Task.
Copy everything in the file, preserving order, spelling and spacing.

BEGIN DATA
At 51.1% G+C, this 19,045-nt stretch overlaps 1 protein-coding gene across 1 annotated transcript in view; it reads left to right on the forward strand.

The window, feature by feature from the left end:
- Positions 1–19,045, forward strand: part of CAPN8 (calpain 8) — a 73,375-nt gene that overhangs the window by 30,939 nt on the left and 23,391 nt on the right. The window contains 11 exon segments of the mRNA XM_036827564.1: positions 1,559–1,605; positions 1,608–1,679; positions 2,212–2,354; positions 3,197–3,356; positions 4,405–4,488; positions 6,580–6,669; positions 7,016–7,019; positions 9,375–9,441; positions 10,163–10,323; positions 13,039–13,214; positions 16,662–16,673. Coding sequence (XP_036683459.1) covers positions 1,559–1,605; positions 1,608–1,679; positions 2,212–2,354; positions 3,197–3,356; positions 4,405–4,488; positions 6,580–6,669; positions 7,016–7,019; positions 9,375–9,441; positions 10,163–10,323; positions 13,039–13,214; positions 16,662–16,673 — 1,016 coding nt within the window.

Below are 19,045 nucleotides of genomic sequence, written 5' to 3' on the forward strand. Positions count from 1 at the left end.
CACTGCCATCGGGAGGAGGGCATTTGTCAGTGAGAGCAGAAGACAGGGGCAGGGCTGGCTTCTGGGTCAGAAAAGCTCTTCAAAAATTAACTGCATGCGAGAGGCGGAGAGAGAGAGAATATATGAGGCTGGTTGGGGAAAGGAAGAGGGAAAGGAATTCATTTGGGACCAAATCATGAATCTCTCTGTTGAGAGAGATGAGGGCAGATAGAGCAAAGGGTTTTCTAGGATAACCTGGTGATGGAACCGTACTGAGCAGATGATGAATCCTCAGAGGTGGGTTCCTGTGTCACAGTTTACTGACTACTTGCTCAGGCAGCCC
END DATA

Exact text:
At 51.1% G+C, this 19,045-nt stretch overlaps 1 protein-coding gene across 1 annotated transcript in view; it reads left to right on the forward strand.

The window, feature by feature from the left end:
- Positions 1–19,045, forward strand: part of CAPN8 (calpain 8) — a 73,375-nt gene that overhangs the window by 30,939 nt on the left and 23,391 nt on the right. The window contains 11 exon segments of the mRNA XM_036827564.1: positions 1,559–1,605; positions 1,608–1,679; positions 2,212–2,354; positions 3,197–3,356; positions 4,405–4,488; positions 6,580–6,669; positions 7,016–7,019; positions 9,375–9,441; positions 10,163–10,323; positions 13,039–13,214; positions 16,662–16,673. Coding sequence (XP_036683459.1) covers positions 1,559–1,605; positions 1,608–1,679; positions 2,212–2,354; positions 3,197–3,356; positions 4,405–4,488; positions 6,580–6,669; positions 7,016–7,019; positions 9,375–9,441; positions 10,163–10,323; positions 13,039–13,214; positions 16,662–16,673 — 1,016 coding nt within the window.

Below are 19,045 nucleotides of genomic sequence, written 5' to 3' on the forward strand. Positions count from 1 at the left end.
CACTGCCATCGGGAGGAGGGCATTTGTCAGTGAGAGCAGAAGACAGGGGCAGGGCTGGCTTCTGGGTCAGAAAAGCTCTTCAAAAATTAACTGCATGCGAGAGGCGGAGAGAGAGAGAATATATGAGGCTGGTTGGGGAAAGGAAGAGGGAAAGGAATTCATTTGGGACCAAATCATGAATCTCTCTGTTGAGAGAGATGAGGGCAGATAGAGCAAAGGGTTTTCTAGGATAACCTGGTGATGGAACCGTACTGAGCAGATGATGAATCCTCAGAGGTGGGTTCCTGTGTCACAGTTTACTGACTACTTGCTCAGGCAGCCC